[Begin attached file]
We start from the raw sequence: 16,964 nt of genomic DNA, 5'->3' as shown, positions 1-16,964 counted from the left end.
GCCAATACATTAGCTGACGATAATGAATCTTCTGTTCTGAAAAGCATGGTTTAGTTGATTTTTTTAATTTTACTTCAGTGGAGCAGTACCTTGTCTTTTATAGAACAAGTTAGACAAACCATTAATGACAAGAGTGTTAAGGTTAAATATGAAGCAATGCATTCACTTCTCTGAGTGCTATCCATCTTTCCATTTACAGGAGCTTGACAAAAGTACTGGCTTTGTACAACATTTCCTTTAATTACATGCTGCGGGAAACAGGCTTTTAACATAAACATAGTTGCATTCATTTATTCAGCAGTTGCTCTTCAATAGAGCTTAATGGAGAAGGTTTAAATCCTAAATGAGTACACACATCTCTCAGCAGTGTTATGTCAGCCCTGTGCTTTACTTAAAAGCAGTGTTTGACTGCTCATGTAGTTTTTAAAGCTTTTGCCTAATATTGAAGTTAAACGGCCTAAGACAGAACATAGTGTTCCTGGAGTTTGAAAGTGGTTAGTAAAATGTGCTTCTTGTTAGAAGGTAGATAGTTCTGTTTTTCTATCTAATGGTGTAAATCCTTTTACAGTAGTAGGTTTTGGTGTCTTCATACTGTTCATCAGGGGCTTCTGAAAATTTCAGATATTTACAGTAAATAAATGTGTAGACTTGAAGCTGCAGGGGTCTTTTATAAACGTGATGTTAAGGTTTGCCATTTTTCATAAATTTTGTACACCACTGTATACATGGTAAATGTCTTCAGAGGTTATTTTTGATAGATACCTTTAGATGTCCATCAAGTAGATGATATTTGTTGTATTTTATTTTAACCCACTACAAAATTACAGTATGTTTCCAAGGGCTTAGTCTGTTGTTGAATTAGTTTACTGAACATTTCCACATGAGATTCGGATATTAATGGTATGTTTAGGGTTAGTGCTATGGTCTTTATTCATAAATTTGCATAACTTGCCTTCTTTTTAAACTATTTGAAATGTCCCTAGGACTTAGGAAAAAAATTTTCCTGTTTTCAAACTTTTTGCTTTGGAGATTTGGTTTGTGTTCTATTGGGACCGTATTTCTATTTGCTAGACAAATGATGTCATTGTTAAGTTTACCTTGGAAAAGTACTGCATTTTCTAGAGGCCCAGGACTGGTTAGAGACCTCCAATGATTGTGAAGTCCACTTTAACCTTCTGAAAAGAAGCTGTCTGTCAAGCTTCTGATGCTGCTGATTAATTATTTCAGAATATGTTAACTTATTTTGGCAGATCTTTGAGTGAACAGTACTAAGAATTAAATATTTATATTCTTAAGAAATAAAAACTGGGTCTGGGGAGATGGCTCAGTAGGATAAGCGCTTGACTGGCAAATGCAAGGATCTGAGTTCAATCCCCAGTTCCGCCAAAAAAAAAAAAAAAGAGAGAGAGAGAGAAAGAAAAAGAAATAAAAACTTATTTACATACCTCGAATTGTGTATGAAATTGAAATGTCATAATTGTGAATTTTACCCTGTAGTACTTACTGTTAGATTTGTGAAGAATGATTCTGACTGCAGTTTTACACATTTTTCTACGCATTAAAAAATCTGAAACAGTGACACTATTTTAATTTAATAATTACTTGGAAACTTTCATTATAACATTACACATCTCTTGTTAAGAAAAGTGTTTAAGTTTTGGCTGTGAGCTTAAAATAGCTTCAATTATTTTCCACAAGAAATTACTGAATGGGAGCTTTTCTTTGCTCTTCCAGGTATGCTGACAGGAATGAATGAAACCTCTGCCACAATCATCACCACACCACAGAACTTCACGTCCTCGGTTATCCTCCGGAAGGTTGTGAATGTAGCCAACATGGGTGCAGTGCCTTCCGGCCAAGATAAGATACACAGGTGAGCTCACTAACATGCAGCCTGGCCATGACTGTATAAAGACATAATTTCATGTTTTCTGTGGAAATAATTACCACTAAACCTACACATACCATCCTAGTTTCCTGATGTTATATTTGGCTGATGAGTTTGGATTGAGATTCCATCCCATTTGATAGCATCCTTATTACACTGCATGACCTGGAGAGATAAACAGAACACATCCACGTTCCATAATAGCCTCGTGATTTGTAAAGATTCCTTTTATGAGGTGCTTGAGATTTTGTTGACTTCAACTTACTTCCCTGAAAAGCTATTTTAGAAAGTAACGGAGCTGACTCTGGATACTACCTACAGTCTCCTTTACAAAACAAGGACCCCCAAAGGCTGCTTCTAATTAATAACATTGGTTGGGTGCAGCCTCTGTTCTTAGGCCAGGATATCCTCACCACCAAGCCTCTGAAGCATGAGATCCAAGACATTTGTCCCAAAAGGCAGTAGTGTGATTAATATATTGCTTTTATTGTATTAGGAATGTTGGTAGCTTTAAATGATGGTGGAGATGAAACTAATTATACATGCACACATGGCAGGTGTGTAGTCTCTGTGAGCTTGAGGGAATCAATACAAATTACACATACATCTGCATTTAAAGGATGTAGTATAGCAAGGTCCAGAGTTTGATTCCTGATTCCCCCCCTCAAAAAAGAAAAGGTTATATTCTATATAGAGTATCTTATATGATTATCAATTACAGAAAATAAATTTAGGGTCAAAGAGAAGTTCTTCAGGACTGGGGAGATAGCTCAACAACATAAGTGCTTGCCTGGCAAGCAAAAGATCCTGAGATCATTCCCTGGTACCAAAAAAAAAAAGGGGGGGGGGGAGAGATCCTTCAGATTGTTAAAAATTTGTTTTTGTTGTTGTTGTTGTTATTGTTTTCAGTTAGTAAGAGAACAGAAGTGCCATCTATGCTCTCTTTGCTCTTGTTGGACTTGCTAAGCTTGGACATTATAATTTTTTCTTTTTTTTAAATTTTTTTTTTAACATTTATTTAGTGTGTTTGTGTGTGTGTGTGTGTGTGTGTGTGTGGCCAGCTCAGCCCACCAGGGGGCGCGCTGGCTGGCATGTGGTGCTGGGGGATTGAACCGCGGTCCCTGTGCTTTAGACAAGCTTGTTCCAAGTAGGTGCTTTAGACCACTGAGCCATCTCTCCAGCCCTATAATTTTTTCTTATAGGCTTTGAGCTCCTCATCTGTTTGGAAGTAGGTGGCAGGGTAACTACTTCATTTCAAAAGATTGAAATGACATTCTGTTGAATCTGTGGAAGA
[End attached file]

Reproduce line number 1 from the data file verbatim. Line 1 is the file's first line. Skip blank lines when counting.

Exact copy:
We start from the raw sequence: 16,964 nt of genomic DNA, 5'->3' as shown, positions 1-16,964 counted from the left end.